Purified water in India
From 2018 to 2021 dozens of Indian, Dutch and other international students and PhD candidates are working with TU Delft on Water Management and Sanitation in India. This is solving two problems at once. On the one hand, future Indian engineers become aware of the importance of treatment and recycling of polluted water, and on the other, TU Delft scientists learn more about the cultural context in India, enabling them to gain valuable local insight into which technological solutions are effective.
Awareness and direct participation of Indian students in this research is therefore crucial. However, our disposable project money only applies to Dutch researchers. For Indian students, the competition is extremely fierce to get an Indian scholarship to do research abroad. So, it will take years before we have even exchanged a handful of students. With crowdfunding we hope to start their participation as soon as possible.
TU Delft: world-class water management
TU Delft enjoys a global reputation in Water Management and Sanitation. Our reputation is not only built on past success, we continue to innovate with high-tech solutions that are sustainable, effective and affordable in different contexts.
Will you join us?
We need your help to pass on knowledge!
We want as many students and PhD candidates as possible to take part in this initiative. We want to enable Indian students to come to the Netherlands for three months to gain knowledge at TU Delft and for TU Delft students to pass on knowledge and to learn more about the cultural context in India. Our aim is to have an exchange of at least ten students. Will you help us buildthis exchange?
We want to educate more skilled sanitation engineers to address the life-threatening effects of waste water in countries.
In India's megacities, most waste water flows unhindered through outdated open water-drainage systems. These open sewers pose a serious threat to health and the environment. For generations, scientists in India have paid little attention to this problem. Anything to do with human waste was the concern of the lowest caste and had little or no respect. This has left a glaring lack of knowledge in this area. Fortunately this is now being addressed, with universities and the government in India calling in our expertise, not with the intention of solving the problem for them but to pass on knowledge.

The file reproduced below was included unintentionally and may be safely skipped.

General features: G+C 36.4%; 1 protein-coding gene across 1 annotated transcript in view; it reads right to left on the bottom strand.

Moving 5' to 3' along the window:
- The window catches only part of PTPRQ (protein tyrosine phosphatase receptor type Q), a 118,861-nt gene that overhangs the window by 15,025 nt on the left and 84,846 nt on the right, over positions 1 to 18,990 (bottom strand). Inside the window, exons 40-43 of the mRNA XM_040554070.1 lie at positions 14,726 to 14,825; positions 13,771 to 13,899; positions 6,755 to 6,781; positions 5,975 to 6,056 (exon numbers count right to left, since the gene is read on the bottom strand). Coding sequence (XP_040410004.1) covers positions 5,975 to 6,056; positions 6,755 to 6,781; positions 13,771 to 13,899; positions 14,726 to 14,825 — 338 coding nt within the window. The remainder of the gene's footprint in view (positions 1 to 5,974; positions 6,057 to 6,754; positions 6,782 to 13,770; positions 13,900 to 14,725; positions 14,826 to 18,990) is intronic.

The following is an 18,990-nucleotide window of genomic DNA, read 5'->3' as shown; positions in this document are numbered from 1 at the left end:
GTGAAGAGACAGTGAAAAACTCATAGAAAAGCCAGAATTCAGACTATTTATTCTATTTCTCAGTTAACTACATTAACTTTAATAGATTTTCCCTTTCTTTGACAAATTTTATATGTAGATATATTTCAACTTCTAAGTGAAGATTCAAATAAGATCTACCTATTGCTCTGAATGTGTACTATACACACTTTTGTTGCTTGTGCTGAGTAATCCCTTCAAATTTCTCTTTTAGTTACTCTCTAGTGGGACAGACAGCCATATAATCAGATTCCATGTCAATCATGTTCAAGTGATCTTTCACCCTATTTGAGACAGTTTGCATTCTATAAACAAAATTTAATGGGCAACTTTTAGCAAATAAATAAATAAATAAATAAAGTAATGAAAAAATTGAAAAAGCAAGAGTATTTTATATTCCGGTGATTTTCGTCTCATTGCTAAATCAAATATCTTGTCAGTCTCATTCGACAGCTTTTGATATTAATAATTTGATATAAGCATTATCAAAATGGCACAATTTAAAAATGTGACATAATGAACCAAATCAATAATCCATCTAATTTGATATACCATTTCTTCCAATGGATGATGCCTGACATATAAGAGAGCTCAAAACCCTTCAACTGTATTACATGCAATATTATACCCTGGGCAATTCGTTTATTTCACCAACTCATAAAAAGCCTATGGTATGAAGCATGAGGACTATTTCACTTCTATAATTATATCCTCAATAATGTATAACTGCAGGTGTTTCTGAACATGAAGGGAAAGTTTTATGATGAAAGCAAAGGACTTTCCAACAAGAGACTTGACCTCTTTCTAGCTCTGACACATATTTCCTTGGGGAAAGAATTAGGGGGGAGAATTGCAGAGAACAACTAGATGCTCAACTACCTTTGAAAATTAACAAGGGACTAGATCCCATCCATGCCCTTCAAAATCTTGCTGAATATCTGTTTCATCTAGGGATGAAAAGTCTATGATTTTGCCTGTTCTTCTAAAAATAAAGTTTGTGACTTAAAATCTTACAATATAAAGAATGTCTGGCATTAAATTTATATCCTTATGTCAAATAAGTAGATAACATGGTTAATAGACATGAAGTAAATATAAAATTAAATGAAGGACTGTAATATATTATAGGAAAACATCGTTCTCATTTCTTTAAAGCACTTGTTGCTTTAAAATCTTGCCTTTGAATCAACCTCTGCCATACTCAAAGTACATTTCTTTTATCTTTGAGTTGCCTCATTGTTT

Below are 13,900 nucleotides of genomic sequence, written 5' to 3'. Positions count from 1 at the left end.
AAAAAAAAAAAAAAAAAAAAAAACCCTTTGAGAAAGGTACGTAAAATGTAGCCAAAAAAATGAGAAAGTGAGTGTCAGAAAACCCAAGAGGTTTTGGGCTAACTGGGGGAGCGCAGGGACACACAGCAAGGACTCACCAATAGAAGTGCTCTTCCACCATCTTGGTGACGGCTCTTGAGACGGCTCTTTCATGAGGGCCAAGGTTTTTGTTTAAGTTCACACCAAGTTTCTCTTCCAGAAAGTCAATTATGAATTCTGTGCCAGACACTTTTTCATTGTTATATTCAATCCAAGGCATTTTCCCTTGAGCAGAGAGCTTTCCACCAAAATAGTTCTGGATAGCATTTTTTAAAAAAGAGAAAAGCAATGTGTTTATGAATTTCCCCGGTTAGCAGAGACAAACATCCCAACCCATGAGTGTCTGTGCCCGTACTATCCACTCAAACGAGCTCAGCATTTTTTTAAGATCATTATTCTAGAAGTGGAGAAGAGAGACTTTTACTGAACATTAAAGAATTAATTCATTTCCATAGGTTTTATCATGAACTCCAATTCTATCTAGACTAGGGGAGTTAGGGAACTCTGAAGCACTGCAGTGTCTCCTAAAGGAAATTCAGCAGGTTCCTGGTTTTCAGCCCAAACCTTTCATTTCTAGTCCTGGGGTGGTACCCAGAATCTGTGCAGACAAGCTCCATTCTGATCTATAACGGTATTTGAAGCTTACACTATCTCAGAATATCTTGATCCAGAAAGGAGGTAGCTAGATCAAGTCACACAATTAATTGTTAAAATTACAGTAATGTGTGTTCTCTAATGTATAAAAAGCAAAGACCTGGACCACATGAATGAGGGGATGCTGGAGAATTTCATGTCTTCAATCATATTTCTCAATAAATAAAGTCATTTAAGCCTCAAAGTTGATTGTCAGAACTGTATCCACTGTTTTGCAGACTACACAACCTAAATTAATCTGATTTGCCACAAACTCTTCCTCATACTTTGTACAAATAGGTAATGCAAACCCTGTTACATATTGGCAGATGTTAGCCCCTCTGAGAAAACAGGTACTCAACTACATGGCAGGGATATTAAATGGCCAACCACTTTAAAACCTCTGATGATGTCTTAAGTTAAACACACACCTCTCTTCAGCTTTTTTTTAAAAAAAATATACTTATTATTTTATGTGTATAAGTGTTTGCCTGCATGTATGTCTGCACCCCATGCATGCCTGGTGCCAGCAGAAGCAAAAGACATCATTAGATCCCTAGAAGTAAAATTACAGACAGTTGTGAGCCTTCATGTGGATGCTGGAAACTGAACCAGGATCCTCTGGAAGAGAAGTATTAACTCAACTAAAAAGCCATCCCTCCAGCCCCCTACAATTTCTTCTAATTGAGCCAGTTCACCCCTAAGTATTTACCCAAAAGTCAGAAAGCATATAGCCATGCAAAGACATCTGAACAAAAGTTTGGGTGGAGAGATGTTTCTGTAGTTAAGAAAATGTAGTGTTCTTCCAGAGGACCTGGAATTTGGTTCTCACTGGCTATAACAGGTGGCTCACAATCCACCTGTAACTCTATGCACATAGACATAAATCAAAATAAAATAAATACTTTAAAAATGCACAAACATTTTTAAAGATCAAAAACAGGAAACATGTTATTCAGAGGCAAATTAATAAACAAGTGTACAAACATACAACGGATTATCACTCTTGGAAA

For more information about this project, read this article: https://www.tudelft.nl/en/ceg/research/stories-of-science/water-treatment-in-india-a-matter-for-the-local-community/
The arrival of the Indian students in Delft is part of a major joint project between India and the Netherlands, in which TU Delft, Wageningen UR, IHE and NIOO-KNAW are involved. The costs are being equally shared between India and the Netherlands. We want to develop a treatment concept that can be used for hundreds of heavily-polluted stormwater channels in Indian cities. The first pilot installation will be built in Delhi to demonstrate that usable water can be produced for local residents and that this concept encourages local enterprise.
Not only is it important that a working treatment plant is realised, also of major significance is technical young talent in India. We will help them learn how to realise structural solutions for polluted water. And this will enable Indians to manage and maintain the treatment plants themselves.
The students and PhD candidates will work together on the design and testing of the water-treatment plant under different conditions.
The Indian megacities are criss-crossed with old drain systems. These drains that channel waste water. They were occasionally created for draining excess rain water during the monsoons. In recent decades however these cities have witnessed explosive expansion in number of homes and factories. However this has turned the system of drains into an open sewer.
Millions of Indians are still dependent on discharge into these drains for sanitation purposes. This project aims to educate Indian engineers and students at TU Delft and help them to build skills in the area of water management and sanitation.
The number of students able to participate in this exchange programme will depend on the total amount of funding raised.